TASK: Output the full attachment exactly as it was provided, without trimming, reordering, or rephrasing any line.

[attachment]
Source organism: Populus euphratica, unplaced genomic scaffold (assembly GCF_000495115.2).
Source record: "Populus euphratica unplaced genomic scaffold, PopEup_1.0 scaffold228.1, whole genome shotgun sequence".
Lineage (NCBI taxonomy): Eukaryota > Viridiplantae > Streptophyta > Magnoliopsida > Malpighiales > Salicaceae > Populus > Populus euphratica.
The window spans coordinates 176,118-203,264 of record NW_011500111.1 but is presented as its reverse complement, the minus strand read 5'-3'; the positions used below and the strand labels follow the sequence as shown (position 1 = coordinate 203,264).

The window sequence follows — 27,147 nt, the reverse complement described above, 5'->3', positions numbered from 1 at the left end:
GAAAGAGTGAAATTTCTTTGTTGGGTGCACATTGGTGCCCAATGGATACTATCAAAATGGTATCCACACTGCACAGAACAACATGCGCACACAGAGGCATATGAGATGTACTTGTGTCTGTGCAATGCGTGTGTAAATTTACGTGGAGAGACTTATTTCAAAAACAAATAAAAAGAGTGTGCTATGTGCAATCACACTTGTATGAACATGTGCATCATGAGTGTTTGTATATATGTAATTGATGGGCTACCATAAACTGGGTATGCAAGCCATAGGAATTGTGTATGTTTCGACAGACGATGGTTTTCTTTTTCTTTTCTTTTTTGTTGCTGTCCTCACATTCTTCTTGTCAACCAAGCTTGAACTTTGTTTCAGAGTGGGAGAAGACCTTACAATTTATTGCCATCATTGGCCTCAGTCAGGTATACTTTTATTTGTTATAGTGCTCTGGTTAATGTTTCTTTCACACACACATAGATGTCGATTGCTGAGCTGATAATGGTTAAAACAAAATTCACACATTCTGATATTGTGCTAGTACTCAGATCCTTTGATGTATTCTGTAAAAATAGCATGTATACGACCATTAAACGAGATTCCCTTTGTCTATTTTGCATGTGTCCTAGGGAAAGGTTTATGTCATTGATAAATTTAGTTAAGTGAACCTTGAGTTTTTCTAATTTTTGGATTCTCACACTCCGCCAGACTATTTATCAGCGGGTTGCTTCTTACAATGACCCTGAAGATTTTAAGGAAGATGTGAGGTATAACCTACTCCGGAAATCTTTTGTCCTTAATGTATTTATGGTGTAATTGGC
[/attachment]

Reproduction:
Source organism: Populus euphratica, unplaced genomic scaffold (assembly GCF_000495115.2).
Source record: "Populus euphratica unplaced genomic scaffold, PopEup_1.0 scaffold228.1, whole genome shotgun sequence".
Lineage (NCBI taxonomy): Eukaryota > Viridiplantae > Streptophyta > Magnoliopsida > Malpighiales > Salicaceae > Populus > Populus euphratica.
The window spans coordinates 176,118-203,264 of record NW_011500111.1 but is presented as its reverse complement, the minus strand read 5'-3'; the positions used below and the strand labels follow the sequence as shown (position 1 = coordinate 203,264).

The window sequence follows — 27,147 nt, the reverse complement described above, 5'->3', positions numbered from 1 at the left end:
GAAAGAGTGAAATTTCTTTGTTGGGTGCACATTGGTGCCCAATGGATACTATCAAAATGGTATCCACACTGCACAGAACAACATGCGCACACAGAGGCATATGAGATGTACTTGTGTCTGTGCAATGCGTGTGTAAATTTACGTGGAGAGACTTATTTCAAAAACAAATAAAAAGAGTGTGCTATGTGCAATCACACTTGTATGAACATGTGCATCATGAGTGTTTGTATATATGTAATTGATGGGCTACCATAAACTGGGTATGCAAGCCATAGGAATTGTGTATGTTTCGACAGACGATGGTTTTCTTTTTCTTTTCTTTTTTGTTGCTGTCCTCACATTCTTCTTGTCAACCAAGCTTGAACTTTGTTTCAGAGTGGGAGAAGACCTTACAATTTATTGCCATCATTGGCCTCAGTCAGGTATACTTTTATTTGTTATAGTGCTCTGGTTAATGTTTCTTTCACACACACATAGATGTCGATTGCTGAGCTGATAATGGTTAAAACAAAATTCACACATTCTGATATTGTGCTAGTACTCAGATCCTTTGATGTATTCTGTAAAAATAGCATGTATACGACCATTAAACGAGATTCCCTTTGTCTATTTTGCATGTGTCCTAGGGAAAGGTTTATGTCATTGATAAATTTAGTTAAGTGAACCTTGAGTTTTTCTAATTTTTGGATTCTCACACTCCGCCAGACTATTTATCAGCGGGTTGCTTCTTACAATGACCCTGAAGATTTTAAGGAAGATGTGAGGTATAACCTACTCCGGAAATCTTTTGTCCTTAATGTATTTATGGTGTAATTGGC